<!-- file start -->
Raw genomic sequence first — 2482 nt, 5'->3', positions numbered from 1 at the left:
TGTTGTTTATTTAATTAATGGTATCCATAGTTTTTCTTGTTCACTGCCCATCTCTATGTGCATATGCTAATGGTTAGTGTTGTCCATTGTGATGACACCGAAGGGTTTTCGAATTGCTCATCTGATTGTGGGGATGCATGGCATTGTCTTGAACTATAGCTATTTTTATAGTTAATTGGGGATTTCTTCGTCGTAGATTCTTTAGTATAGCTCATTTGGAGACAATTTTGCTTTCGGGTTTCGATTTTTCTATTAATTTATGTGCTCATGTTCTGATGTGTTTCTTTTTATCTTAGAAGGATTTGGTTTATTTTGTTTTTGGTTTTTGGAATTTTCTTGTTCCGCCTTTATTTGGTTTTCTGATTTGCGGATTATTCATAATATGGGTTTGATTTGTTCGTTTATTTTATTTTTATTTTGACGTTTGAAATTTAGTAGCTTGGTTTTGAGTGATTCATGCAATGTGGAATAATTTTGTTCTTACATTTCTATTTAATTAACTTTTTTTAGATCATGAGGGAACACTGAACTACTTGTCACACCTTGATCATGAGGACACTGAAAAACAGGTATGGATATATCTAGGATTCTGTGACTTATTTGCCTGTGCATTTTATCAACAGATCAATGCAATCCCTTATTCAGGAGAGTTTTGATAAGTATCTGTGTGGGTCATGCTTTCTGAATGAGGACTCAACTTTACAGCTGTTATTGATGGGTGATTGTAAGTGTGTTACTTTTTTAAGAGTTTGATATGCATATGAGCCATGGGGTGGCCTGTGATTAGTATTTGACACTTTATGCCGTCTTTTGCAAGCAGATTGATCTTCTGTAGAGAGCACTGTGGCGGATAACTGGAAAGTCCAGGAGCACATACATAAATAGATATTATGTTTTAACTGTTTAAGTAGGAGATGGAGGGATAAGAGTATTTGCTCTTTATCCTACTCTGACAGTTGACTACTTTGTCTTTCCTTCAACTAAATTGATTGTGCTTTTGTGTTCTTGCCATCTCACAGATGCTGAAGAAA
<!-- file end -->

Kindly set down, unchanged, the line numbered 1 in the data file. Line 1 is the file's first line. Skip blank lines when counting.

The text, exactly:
Raw genomic sequence first — 2482 nt, 5'->3', positions numbered from 1 at the left: